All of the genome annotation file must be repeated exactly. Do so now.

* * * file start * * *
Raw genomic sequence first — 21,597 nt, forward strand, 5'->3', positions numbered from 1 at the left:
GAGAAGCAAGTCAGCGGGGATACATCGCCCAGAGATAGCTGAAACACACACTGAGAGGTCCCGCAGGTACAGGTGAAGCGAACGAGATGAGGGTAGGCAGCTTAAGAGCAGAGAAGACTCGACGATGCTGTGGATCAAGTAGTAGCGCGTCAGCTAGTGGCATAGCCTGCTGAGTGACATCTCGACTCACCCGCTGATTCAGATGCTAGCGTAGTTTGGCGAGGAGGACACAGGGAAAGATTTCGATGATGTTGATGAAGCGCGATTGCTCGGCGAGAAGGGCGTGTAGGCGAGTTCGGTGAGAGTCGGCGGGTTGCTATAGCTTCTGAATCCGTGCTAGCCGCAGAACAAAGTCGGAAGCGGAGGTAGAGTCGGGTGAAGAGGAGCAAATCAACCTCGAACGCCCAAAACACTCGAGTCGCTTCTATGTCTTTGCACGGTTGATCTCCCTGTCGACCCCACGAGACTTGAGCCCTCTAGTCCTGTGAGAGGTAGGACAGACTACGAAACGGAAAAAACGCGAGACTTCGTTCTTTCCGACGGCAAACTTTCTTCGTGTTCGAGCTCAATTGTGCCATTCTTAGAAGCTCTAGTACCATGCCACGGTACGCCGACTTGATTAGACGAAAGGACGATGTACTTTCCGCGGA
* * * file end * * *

Raw genomic sequence first — 21,597 nt, forward strand, 5'->3', positions numbered from 1 at the left:
GAGAAGCAAGTCAGCGGGGATACATCGCCCAGAGATAGCTGAAACACACACTGAGAGGTCCCGCAGGTACAGGTGAAGCGAACGAGATGAGGGTAGGCAGCTTAAGAGCAGAGAAGACTCGACGATGCTGTGGATCAAGTAGTAGCGCGTCAGCTAGTGGCATAGCCTGCTGAGTGACATCTCGACTCACCCGCTGATTCAGATGCTAGCGTAGTTTGGCGAGGAGGACACAGGGAAAGATTTCGATGATGTTGATGAAGCGCGATTGCTCGGCGAGAAGGGCGTGTAGGCGAGTTCGGTGAGAGTCGGCGGGTTGCTATAGCTTCTGAATCCGTGCTAGCCGCAGAACAAAGTCGGAAGCGGAGGTAGAGTCGGGTGAAGAGGAGCAAATCAACCTCGAACGCCCAAAACACTCGAGTCGCTTCTATGTCTTTGCACGGTTGATCTCCCTGTCGACCCCACGAGACTTGAGCCCTCTAGTCCTGTGAGAGGTAGGACAGACTACGAAACGGAAAAAACGCGAGACTTCGTTCTTTCCGACGGCAAACTTTCTTCGTGTTCGAGCTCAATTGTGCCATTCTTAGAAGCTCTAGTACCATGCCACGGTACGCCGACTTGATTAGACGAAAGGACGATGTACTTTCCGCGGA